Another key point is the pseudowire between SR1 and XR3. It’s not needed for 2G/3G networks as the connectivity between BTS/NB is necessary only to controller BSC/RNC that usually resides behind PE routers. In case of 4G this link in general is necessary to provide direct eNB to eNB connectivity (X2 interface). I say ”in general”, because there are some caveats caused by encryption stated by LTE standard, but it’s not the focus for the current article. So we say we just need this connectivity. There is no problem if you don’t fully understand described above, as you can understand it truly only if you works with them. There is useful picture (link), what helps to understand interfaces in mobile network.

Cisco IOS XRv 9000 doesn’t support dataplane for L2 MPLS services currently, so not all the outputs will be correct now, as there is no traffic sent/received over VPLS.

Now let’s see some outputs. The first point is to see if VPLS is established correctly at Nokia (Alcatel-Lucent) SR OS side:

A:SR2# show service id 10 base
===============================================================================
Service Basic Information
===============================================================================
Service Id : 10 Vpn Id : 0
Service Type : VPLS
Name : R_VPLS
Description : (Not Specified)
Customer Id : 2 Creation Origin : manual
Last Status Change: 04/28/2017 06:46:05
Last Mgmt Change : 04/28/2017 06:53:40
Etree Mode : Disabled
Admin State : Up Oper State : Up
MTU : 1492 Def. Mesh VC Id : 10
SAP Count : 1 SDP Bind Count : 3
Snd Flush on Fail : Disabled Host Conn Verify : Disabled
SHCV pol IPv4 : None
Propagate MacFlush: Disabled Per Svc Hashing : Disabled
Allow IP Intf Bind: Enabled
Fwd-IPv4-Mcast-To*: Disabled Fwd-IPv6-Mcast-To*: Disabled
Def. Gateway IP : None
Def. Gateway MAC : None
Temp Flood Time : Disabled Temp Flood : Inactive
Temp Flood Chg Cnt: 0
SPI load-balance : Disabled
SEID load-balance : Disabled
Src Tep IP : N/A
VSD Domain : <none>
——————————————————————————-
Service Access & Destination Points
——————————————————————————-
Identifier Type AdmMTU OprMTU Adm Opr
——————————————————————————-
sap:1/1/2:1022.1033 qinq 1522 1522 Up Up
sdp:11:10 M(10.0.255.1) Mesh 0 1492 Up Up
sdp:33:10 M(10.0.255.3) Mesh 0 1492 Up Up
sdp:44:10 M(10.0.255.4) Mesh 0 1492 Up Up
===============================================================================

And at Cisco IOS XR side:

RP/0/0/CPU0:XR4#show l2vpn bridge-domain bd-name R_VPLS
Legend: pp = Partially Programmed.
Bridge group: VPLS, bridge-domain: R_VPLS, id: 0, state: up, ShgId: 0, MSTi: 0
Aging: 300 s, MAC limit: 4000, Action: none, Notification: syslog
Filter MAC addresses: 0
ACs: 1 (1 up), VFIs: 1, PWs: 3 (3 up), PBBs: 0 (0 up), VNIs: 0 (0 up)
List of ACs:
BV100, state: up, BVI MAC addresses: 3
List of Access PWs:
List of VFIs:
VFI CORE (up)
Neighbor 10.0.255.1 pw-id 10, state: up, Static MAC addresses: 0
Neighbor 10.0.255.2 pw-id 10, state: up, Static MAC addresses: 0
Neighbor 10.0.255.3 pw-id 10, state: up, Static MAC addresses: 0

We see that pseudowires are established and works well. From VPLS side it is more or less enough.

More information about configuration and verification of VPLS you can find in of the previous articles.

What we else need to do is to check the routing table at our routers and the status of VRRP. As usually we start with Nokia (Alcatel-Lucent) VSR:

A:SR2# show router 111 route-table ipv4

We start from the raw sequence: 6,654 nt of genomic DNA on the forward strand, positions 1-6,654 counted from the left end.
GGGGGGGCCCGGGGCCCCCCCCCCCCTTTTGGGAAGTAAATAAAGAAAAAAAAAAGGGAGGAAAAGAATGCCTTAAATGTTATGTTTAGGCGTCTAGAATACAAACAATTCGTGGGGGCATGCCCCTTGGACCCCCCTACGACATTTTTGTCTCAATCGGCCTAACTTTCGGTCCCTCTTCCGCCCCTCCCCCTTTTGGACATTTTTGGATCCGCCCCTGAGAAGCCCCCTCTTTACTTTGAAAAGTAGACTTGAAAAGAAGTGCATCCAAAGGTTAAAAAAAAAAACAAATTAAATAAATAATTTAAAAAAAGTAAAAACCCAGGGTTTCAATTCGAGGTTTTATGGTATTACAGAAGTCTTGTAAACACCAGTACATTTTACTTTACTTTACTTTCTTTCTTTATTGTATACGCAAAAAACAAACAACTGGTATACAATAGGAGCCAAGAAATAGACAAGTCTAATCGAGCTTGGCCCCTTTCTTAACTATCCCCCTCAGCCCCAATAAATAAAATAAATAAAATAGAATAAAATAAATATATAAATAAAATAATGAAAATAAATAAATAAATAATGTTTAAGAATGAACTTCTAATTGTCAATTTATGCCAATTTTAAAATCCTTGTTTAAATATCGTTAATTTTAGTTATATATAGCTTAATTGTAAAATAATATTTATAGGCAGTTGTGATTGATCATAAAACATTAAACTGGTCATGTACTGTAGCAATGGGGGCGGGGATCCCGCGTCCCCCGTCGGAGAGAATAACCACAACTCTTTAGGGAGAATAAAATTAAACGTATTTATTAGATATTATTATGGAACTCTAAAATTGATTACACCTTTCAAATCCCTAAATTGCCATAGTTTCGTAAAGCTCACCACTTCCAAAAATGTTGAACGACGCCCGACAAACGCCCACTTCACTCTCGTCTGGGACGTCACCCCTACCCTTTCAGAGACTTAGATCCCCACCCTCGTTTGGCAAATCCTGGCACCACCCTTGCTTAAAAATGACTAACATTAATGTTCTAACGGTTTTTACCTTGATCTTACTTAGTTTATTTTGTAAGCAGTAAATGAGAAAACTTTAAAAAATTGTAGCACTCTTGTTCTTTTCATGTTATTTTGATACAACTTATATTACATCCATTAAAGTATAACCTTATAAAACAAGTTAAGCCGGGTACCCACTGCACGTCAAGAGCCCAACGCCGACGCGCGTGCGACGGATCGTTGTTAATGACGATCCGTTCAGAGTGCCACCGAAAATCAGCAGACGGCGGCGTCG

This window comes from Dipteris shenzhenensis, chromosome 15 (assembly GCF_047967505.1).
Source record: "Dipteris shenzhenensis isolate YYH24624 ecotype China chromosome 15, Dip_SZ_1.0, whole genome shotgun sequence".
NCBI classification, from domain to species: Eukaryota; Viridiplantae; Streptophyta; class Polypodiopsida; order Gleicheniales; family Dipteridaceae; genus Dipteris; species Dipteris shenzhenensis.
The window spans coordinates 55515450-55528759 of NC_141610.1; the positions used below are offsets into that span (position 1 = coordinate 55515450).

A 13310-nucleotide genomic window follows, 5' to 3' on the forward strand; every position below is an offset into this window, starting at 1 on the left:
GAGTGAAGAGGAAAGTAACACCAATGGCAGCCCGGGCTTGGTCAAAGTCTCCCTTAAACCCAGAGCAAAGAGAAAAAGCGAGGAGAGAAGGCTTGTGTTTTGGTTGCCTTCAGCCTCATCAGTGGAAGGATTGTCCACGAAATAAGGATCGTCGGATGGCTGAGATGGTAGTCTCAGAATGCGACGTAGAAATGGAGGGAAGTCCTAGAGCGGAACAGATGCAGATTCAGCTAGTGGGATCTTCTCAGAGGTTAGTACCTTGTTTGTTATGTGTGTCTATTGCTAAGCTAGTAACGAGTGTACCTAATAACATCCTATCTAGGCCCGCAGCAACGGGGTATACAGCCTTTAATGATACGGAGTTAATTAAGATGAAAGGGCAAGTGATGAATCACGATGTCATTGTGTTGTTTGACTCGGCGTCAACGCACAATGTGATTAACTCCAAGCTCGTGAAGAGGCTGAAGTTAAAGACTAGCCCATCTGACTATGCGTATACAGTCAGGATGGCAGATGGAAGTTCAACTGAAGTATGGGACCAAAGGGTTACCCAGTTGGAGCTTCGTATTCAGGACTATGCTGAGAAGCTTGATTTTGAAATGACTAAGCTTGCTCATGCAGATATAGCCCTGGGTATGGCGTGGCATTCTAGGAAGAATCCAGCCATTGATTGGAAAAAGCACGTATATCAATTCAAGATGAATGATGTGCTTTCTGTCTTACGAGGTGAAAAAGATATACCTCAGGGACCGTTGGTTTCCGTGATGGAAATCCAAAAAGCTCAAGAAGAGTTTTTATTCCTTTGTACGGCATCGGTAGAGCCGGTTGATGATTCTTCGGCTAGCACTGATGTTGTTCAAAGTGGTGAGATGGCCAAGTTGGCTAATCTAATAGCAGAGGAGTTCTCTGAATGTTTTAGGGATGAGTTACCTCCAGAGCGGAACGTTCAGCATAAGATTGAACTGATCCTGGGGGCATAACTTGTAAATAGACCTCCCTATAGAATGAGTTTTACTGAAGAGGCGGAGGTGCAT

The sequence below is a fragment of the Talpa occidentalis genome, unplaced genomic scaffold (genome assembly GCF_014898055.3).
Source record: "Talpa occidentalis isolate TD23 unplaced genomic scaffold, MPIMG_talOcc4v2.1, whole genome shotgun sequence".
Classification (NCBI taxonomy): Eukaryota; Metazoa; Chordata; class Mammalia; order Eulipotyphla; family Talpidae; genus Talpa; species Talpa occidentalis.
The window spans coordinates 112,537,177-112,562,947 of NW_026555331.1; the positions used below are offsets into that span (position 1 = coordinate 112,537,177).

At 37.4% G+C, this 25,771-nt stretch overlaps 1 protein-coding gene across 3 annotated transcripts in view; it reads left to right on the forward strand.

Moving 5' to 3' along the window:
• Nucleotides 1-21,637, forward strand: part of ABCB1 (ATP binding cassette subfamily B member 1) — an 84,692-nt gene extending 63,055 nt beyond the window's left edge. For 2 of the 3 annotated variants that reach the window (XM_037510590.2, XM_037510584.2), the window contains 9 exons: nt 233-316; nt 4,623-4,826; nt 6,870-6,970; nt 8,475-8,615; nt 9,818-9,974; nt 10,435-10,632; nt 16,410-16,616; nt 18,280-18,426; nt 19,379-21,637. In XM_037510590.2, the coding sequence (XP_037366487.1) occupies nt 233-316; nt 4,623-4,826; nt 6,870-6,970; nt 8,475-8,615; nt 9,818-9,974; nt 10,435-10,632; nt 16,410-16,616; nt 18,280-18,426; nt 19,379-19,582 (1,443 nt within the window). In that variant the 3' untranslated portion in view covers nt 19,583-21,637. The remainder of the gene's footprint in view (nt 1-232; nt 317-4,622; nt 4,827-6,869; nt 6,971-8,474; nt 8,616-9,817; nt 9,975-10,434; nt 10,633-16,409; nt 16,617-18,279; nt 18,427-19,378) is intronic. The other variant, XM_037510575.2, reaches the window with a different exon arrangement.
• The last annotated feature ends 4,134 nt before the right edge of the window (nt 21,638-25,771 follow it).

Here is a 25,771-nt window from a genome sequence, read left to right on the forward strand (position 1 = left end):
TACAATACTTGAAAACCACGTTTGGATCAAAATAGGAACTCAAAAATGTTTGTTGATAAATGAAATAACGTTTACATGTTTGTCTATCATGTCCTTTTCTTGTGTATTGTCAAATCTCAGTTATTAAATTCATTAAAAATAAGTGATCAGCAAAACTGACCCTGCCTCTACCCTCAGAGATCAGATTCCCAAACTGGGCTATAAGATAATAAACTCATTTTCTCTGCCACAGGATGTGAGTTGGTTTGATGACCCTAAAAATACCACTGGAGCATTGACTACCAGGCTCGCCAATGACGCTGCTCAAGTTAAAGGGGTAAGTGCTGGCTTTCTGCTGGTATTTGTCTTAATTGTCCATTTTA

===============================================================================
Route Table (Service: 111)
===============================================================================
Dest Prefix[Flags] Type Proto Age Pref
Next Hop[Interface Name] Metric
——————————————————————————-
172.16.0.0/24 Local Local 01h11m09s 0
INT_R_VPLS 0
——————————————————————————-
No. of Routes: 1
Flags: n = Number of times nexthop is repeated
B = BGP backup route available
L = LFA nexthop available
S = Sticky ECMP requested
===============================================================================
!
!
A:SR2# show router 111 route-table ipv6
==============================================================================
IPv6 Route Table (Service: 111)
===============================================================================
Dest Prefix[Flags] Type Proto Age Pref
Next Hop[Interface Name] Metric
——————————————————————————-
fc00:172:16::/64 Local Local 01h12m00s 0
INT_R_VPLS 0
——————————————————————————-
No. of Routes: 1
Flags: n = Number of times nexthop is repeated
B = BGP backup route available
L = LFA nexthop available
S = Sticky ECMP requested
===============================================================================
!
!
A:SR2# show router 111 vrrp instance
===============================================================================
VRRP Instances
===============================================================================
Interface Name VR Id Own Adm State Base Pri Msg Int
IP Opr Pol Id InUse Pri Inh Int
——————————————————————————-
INT_R_VPLS 1 No Up Master 110 1
IPv4 Up n/a 110 No
Backup Addr: 172.16.0.1
INT_R_VPLS 2 No Up Init 110 1
IPv6 Dn n/a 110 Yes
Backup Addr: fe80::a1:111:1
——————————————————————————-
Instances : 2
===============================================================================

As I’ve already said Cisco XRv 9000 doesn’t have currently data plane for L2 MPLS data plane, so the output of VRRP will be not correct at XR4, but I will provide it in any case:

RP/0/0/CPU0:XR4#show route vrf R_VPLS ipv4
Codes: C – connected, S – static, R – RIP, B – BGP, (>) – Diversion path
D – EIGRP, EX – EIGRP external, O – OSPF, IA – OSPF inter area
N1 – OSPF NSSA external type 1, N2 – OSPF NSSA external type 2
E1 – OSPF external type 1, E2 – OSPF external type 2, E – EGP
i – ISIS, L1 – IS-IS level-1, L2 – IS-IS level-2
ia – IS-IS inter area, su – IS-IS summary null, * – candidate default